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Old 08-23-2017, 11:35 AM
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Dave @ ActiveMSers
 
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Default Ingenuity strikes as MSer hits on solution for foot drop, weak hip flexors

Fellow active MSer Mike struck upon a clever solution and I wanted to share it with you all. We can be a stubborn bunch of SOBs. - D

Quote:
My name is Mike and I have been living with MS for almost 16 years now.

Like most people living with MS for many years, my journey has had its ups and downs. When my MS progressed to the point that I finally had to stop working a couple years ago I struggled with the thought that I was destined to start using the power chair the insurance company bought for me a few years back. The power chair sits in my garage where I see it every time I come home. Seeing the power chair sitting there and my fear of losing my mobility has been the driving force for me to come up with a way to keep me moving.

I have hip flexor muscles issues and foot drop so I am not able to walk far and many daily tasks have become a real challenge and even dangerous sometimes. It would be easy to just give up and start using the power chair or staying home all day but that was not an option for me. I had to do something!

I was getting frustrated trying to lift or adjusting my leg when sitting. It was difficult getting in and out of my car or going up and down stairs. I decided to see what I could to do to help make these tasks easier. I looked on line but nothing seemed to be what I was looking for. It seemed simple enough to make something that I could use to move or lift my leg.

I went out and bought a sewing machine. I experimented with different leg slings and configurations. After numerous changes I came up with my first working prototype. It soon became a what if I did this would it help me be able to do that. This went on for another few months. Within 6 months I made numerous changes. My final prototype allowed me to accomplish many tasks that I was not able to do on my own.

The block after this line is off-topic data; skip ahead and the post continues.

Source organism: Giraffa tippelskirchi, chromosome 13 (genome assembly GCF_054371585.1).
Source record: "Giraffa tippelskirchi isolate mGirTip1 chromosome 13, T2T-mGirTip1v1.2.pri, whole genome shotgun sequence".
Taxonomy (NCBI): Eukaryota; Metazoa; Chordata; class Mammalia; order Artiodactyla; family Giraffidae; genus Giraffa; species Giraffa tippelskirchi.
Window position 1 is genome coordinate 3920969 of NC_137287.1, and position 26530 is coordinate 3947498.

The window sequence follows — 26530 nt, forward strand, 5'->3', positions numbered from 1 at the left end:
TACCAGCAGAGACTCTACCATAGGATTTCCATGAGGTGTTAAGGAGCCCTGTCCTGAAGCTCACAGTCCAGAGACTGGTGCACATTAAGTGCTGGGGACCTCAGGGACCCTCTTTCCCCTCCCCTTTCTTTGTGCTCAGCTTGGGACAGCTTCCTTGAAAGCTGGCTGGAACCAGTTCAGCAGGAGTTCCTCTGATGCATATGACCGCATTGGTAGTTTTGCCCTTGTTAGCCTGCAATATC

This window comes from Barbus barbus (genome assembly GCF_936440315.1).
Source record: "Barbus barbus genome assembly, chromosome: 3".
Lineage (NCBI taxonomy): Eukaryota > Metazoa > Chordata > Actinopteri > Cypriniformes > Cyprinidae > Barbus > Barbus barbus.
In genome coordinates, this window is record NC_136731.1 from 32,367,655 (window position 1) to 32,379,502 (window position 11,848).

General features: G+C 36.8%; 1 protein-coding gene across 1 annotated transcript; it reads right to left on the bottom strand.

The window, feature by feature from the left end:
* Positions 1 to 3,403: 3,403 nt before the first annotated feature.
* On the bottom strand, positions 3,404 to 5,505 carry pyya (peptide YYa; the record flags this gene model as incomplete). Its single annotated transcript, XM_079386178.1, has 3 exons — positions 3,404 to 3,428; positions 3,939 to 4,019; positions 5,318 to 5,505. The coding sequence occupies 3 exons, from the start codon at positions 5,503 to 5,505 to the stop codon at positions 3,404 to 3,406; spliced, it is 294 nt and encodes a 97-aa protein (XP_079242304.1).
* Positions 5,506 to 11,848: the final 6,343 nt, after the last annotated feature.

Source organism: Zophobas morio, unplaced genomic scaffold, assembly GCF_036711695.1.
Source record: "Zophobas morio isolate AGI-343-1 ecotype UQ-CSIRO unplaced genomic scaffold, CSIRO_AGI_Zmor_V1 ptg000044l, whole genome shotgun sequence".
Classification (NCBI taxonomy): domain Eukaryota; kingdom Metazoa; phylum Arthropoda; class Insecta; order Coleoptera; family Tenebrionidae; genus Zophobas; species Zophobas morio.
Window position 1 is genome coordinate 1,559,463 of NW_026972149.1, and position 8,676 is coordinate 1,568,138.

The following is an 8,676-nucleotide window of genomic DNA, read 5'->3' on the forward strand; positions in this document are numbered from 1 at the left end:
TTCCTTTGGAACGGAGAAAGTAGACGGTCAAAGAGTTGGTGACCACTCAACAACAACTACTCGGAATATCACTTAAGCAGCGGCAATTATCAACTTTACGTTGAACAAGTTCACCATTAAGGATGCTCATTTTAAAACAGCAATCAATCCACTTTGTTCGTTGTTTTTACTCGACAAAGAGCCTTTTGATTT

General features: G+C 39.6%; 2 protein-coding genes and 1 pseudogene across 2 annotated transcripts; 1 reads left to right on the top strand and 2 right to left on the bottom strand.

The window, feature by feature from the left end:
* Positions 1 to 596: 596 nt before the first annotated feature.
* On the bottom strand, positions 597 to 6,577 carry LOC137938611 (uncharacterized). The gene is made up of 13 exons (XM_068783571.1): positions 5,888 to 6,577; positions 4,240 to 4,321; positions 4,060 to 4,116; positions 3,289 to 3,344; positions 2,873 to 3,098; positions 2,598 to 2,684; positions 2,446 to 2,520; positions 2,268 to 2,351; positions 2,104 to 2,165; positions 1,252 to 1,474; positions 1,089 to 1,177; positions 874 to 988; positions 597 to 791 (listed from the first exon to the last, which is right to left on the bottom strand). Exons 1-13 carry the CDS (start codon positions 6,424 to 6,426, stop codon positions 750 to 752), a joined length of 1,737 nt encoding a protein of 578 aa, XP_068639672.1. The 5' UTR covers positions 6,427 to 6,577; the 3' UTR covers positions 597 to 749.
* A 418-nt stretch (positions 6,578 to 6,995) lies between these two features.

I now was able to go up and down stairs and walk longer distances. Using my new device, I completed the one mile route on the MS walk this year. This was significant for me. I now use it every day to help me get around and conserve energy. This has changed my life in many ways.

I have really enjoyed the past few months. Having a goal and project to get my mind off my disability has been beneficial. Nothing beats feeling like you have a purpose in life.

Iím not sure what my next step will be but I do know that I want to make this device available to the many that can benefit from its use. Check it out on U Tube. Search for MS Muscle Strength Compensator or MSMSC for short. If it looks of interest tell your therapist to check it out. Thanks for reading my story and remember to not give up. Keep moving!

https://www.youtube.com/watch?v=PXLHhlUPQZk
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Old 08-24-2017, 12:32 PM
Suebee Suebee is offline
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Dave & Mike,
This is great! Thanks for sharing this with us. I too have trouble with hip flexors and often use my hands to help lift a leg. Would this help if both hipflexors are weak along with weak core?

I think this is incredible that Mike worked out a way to support the weak muscles particular to MSers. The difference between Mike walking with the device and without is significant on the video. I often became frustrated with PTs when they had nothing to offer me for weak hipflexors but strengthening exercise (damn clams) This also infers that I'm not doing enough exercises if my hipflexors remain weak. Ugggh. I found a cane is really for balance and position sense and does not offload the weight from the hip, two walking sticks require a lot of tiring arm movements, and PTs seem to discourage arm crutches. But living with weak hipflexors and pain in hips is very hard. Just because someone is mobile doesn't mean it is not extremely effortful and painful to be so. This is a quality of life issue. I can't do anything if my back is spasming and my hips won't say aligned and become impinged after I walk and sit for a short time.